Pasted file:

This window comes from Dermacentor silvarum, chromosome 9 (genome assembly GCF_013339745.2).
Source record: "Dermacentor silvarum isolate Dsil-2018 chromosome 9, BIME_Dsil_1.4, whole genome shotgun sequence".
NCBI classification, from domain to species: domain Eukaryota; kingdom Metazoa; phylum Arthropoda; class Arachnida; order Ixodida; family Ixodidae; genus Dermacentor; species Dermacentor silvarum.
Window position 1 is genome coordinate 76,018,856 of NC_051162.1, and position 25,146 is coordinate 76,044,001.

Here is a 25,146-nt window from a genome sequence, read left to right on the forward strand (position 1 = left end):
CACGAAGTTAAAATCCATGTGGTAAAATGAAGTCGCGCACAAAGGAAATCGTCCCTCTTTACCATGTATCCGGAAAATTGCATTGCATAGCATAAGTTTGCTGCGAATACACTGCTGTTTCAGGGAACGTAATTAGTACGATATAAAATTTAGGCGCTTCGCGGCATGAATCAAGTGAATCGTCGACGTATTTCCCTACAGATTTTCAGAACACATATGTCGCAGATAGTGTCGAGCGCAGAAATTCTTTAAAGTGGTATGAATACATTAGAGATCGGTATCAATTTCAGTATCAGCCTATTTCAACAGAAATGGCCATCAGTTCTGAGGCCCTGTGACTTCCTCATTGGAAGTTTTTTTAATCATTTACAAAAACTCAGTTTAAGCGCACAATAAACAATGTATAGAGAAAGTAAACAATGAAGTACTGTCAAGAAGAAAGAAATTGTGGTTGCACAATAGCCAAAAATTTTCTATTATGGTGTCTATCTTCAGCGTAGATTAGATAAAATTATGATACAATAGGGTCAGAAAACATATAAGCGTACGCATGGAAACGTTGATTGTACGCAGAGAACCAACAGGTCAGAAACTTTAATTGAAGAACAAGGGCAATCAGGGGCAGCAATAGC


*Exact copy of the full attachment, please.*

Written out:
This window comes from Dermacentor silvarum, chromosome 9 (genome assembly GCF_013339745.2).
Source record: "Dermacentor silvarum isolate Dsil-2018 chromosome 9, BIME_Dsil_1.4, whole genome shotgun sequence".
NCBI classification, from domain to species: domain Eukaryota; kingdom Metazoa; phylum Arthropoda; class Arachnida; order Ixodida; family Ixodidae; genus Dermacentor; species Dermacentor silvarum.
Window position 1 is genome coordinate 76,018,856 of NC_051162.1, and position 25,146 is coordinate 76,044,001.

Here is a 25,146-nt window from a genome sequence, read left to right on the forward strand (position 1 = left end):
CACGAAGTTAAAATCCATGTGGTAAAATGAAGTCGCGCACAAAGGAAATCGTCCCTCTTTACCATGTATCCGGAAAATTGCATTGCATAGCATAAGTTTGCTGCGAATACACTGCTGTTTCAGGGAACGTAATTAGTACGATATAAAATTTAGGCGCTTCGCGGCATGAATCAAGTGAATCGTCGACGTATTTCCCTACAGATTTTCAGAACACATATGTCGCAGATAGTGTCGAGCGCAGAAATTCTTTAAAGTGGTATGAATACATTAGAGATCGGTATCAATTTCAGTATCAGCCTATTTCAACAGAAATGGCCATCAGTTCTGAGGCCCTGTGACTTCCTCATTGGAAGTTTTTTTAATCATTTACAAAAACTCAGTTTAAGCGCACAATAAACAATGTATAGAGAAAGTAAACAATGAAGTACTGTCAAGAAGAAAGAAATTGTGGTTGCACAATAGCCAAAAATTTTCTATTATGGTGTCTATCTTCAGCGTAGATTAGATAAAATTATGATACAATAGGGTCAGAAAACATATAAGCGTACGCATGGAAACGTTGATTGTACGCAGAGAACCAACAGGTCAGAAACTTTAATTGAAGAACAAGGGCAATCAGGGGCAGCAATAGC